Write down first, the reality. The reality is everyone will be salted with fire—very confusing phrase here. But in order to understand the phrase, we have to go back to the Old Testament. In the Old Testament, when they would sacrifice an animal unto the Lord, they would throw salt on the animal. The sacrifice was mixed with salt and fire. You can go back and look at Leviticus 2 or Ezekiel 43. I think what Jesus is saying here is this: He’s saying for the believer, you will go through trials and difficulties in order to accomplish discipleship. “Being a disciple of me, you should not expect to be seated at my right hand or my left hand. You need to expect suffering and difficulty.”
It doesn’t just mean that the disciple will go through trials. This is what Jesus is saying. You have to willingly go through trials. You not only need to understand it, you need to embrace it. You need to anticipate it. You need to run into it. It’s what Paul says in Romans 12:1. He says, “I beseech you by the mercies of God to [what?] present your bodies as a living sacrifice unto him.” It’s the idea that we willingly and submissively give ourselves over to God even if it means that we will suffer. “Whoa, Jesus. I thought we were just talking about who’s the greatest. I thought we were just pinning ribbons on one another. I thought we were just giving name tags out and now you’re going to talk about suffering through salt and fire. Jesus, what are you talking about?” See what Jesus is trying to do is correct their view of ministry and He’s saying, “Guys, it’s not going to be easy. In fact, it’s going to be difficult for you.”
Dietrich Bonheoffer, the great German preacher who was stuck in the concentration camp for many years, got out, went back into the concentration camp to save men and women in there being punished by Hitler and the German regime and gave his life as a sacrifice to save many. Listen to what he says about suffering, a man who knows it well, “Suffering is the badge of true discipleship. The disciple is not above his master, Jesus. That is why Martin Luther reckoned suffering among the greatest marks of a true church. Discipleship means allegiance to the suffering Christ and it is, therefore, not at all surprising that Christians should be called upon to suffer. In fact, it is a joy and a token of God’s grace to suffer.”
The disciples don’t understand it now but they will because every one of them but John will die as a martyr for their faith. Did you know that? James, the brother of John, will be beheaded. He’s in the audience. Andrew, the brother of Peter, will be crucified on an X-shaped cross for the Lord. Bartholomew will be beaten and crucified. Thomas will be tortured. A spear will be jabbed in his side; he will be thrown into a furnace and be burned to a crisp for the Lord. Peter will be crucified upside down because he doesn’t deserve, he said, to be crucified the same way his Lord was. Matthew will be pinned to the ground and beheaded. And the writer of the gospel we’re reading, Mark, will be tied to the back of horses and be drug through the city until he has been drug to death. All these men know that suffering would be a part of their life.
Let me ask you. Do you embrace suffering? So you suffer for the gospel or do you run from it? Because not only is that the reality of discipleship, notice secondly, the response of discipleship. “Salt is good, but if the salt has lost its saltiness, how will you make it salty again? Have salt in yourselves, and be at peace with one another.”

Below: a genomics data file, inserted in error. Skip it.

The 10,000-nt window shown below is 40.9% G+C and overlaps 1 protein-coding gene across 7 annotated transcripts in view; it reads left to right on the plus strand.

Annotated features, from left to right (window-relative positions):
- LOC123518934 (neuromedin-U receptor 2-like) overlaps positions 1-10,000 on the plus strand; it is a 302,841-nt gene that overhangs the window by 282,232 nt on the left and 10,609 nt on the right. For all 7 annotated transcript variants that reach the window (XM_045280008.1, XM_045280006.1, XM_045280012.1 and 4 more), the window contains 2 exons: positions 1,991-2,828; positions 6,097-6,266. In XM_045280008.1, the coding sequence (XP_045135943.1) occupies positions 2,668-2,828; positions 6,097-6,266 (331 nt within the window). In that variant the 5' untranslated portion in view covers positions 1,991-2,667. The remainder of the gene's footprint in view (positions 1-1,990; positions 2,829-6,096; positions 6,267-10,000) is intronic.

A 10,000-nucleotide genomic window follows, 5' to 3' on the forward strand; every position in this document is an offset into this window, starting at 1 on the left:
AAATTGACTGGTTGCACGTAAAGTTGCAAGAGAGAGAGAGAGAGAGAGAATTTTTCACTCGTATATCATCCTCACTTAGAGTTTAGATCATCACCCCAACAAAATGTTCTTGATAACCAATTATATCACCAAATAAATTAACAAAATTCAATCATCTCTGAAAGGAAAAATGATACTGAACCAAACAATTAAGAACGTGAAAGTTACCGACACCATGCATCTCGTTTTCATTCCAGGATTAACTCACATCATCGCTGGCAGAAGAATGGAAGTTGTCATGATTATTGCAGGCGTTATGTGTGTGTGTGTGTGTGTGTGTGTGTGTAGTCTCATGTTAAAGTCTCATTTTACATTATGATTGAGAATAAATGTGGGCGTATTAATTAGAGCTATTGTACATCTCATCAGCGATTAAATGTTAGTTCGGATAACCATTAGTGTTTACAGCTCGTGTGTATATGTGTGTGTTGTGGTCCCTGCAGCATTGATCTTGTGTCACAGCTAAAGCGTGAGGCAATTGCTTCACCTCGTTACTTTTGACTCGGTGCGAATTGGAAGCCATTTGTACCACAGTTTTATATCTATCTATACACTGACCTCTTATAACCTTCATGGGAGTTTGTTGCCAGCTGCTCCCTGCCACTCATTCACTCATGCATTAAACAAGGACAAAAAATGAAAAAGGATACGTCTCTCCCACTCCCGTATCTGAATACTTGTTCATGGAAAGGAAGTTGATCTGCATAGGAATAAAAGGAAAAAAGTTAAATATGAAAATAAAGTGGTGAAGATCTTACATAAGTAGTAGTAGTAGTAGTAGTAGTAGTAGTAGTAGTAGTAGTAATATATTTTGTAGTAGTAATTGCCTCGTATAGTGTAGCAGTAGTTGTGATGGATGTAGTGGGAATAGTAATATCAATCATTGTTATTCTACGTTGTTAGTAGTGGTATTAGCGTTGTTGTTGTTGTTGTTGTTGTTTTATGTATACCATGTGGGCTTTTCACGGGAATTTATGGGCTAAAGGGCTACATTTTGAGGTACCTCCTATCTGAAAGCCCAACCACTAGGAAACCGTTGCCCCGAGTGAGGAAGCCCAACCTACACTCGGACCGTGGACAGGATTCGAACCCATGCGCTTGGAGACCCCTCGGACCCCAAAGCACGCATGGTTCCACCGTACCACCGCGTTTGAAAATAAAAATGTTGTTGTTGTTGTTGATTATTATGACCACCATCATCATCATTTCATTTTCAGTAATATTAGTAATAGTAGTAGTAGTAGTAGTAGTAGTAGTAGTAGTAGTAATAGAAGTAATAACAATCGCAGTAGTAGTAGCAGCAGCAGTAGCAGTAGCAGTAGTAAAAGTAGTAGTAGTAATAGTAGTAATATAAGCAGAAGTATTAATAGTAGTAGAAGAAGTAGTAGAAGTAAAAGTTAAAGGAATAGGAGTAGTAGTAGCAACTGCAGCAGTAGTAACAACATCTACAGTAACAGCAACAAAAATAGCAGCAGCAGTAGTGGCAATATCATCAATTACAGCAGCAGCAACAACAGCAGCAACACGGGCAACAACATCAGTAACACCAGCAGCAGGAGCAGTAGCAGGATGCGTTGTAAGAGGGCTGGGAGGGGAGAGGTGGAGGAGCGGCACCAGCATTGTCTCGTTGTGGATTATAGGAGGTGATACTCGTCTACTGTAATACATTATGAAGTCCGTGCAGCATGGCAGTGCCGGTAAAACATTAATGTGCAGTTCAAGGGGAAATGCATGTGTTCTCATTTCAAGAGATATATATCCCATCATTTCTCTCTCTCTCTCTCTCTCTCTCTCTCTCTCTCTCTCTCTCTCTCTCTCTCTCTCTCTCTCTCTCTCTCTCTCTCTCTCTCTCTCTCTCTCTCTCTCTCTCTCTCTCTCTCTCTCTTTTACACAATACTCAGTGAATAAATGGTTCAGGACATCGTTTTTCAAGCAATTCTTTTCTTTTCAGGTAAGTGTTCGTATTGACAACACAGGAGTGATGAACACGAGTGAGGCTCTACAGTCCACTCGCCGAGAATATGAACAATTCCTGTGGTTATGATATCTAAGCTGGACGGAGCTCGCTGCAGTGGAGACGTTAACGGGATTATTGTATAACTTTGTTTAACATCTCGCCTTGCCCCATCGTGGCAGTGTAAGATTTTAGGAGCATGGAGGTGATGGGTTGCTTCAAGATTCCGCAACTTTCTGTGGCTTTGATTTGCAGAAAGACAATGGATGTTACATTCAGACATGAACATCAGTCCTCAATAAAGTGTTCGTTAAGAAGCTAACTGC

What is salt good for? Think about it. Salt flavors. Salt does what? Preserves. Salt purifies. Salt stings when you put it in a wound. Salt creates thirst. When you eat a lot of salt, you get thirsty. I think what Jesus is here is this: salt is contrasted with sin and corruption. When you’re salty, it’s your character and attitude to an unbelieving world and, basically, salt is in contrast to sin. Pride—humility; servanthood—dictatorship; selfishness—selflessness. There’s this dichotomy against one another. We are salt when we are holy to the Lord in our personal life, in our vocational life, in our parental life, and in our social life.
Let me ask you a couple of questions. Because people are watching you now, are you drawing people to the Lord or are you leading people away from the Lord by your actions at work? William Barclay told about how, in the first century in the synagogue among the Jews, there was a certain custom that if a Jew became an apostate and left the church and then returned to the faith, before he was received back into the synagogue, he must in penitence lie across the synagogue and invite people to trample on him when they walked in. Talk about a new meaning to repentance, right? In certain places, the Christian church took over this custom and, as a Christian who had been ejected by discipline from the church, was compelled to come back, before he came back into the church, he was to lie at the door of the church and invite people to trample on him and he would say these words, “Trample upon me who am the salt which has lost its savor.”
Jesus said you are the salt of the earth. And I want to ask you how effective are you being in this world for Christ. I want you to look at the landscape of your life this morning and I want you to shine a searchlight on your heart. I want you to ask yourself the question, “Is there something in my life that needs to be cut off? Is there something in my life that I need to get rid of? Are there things in my life that I’m looking at that I shouldn’t?” John Owen, the great Puritan said, “Your state is not at all to be measured by the opposition that sin makes to you but by the opposition you make to sin.” You can’t help the things that happen to you. You can help in how you respond to sin. As you look at your heart this morning, what is controlling you? Have you given up some territory to the enemy that you need to gain back? Have you relaxed your guard on certain things? Have you become so calloused to sin that you allow it to happen? The correct view of self is humility. The correct view of others is servitude. The correct view of sin is to remove it and the correct view of suffering is to embrace it.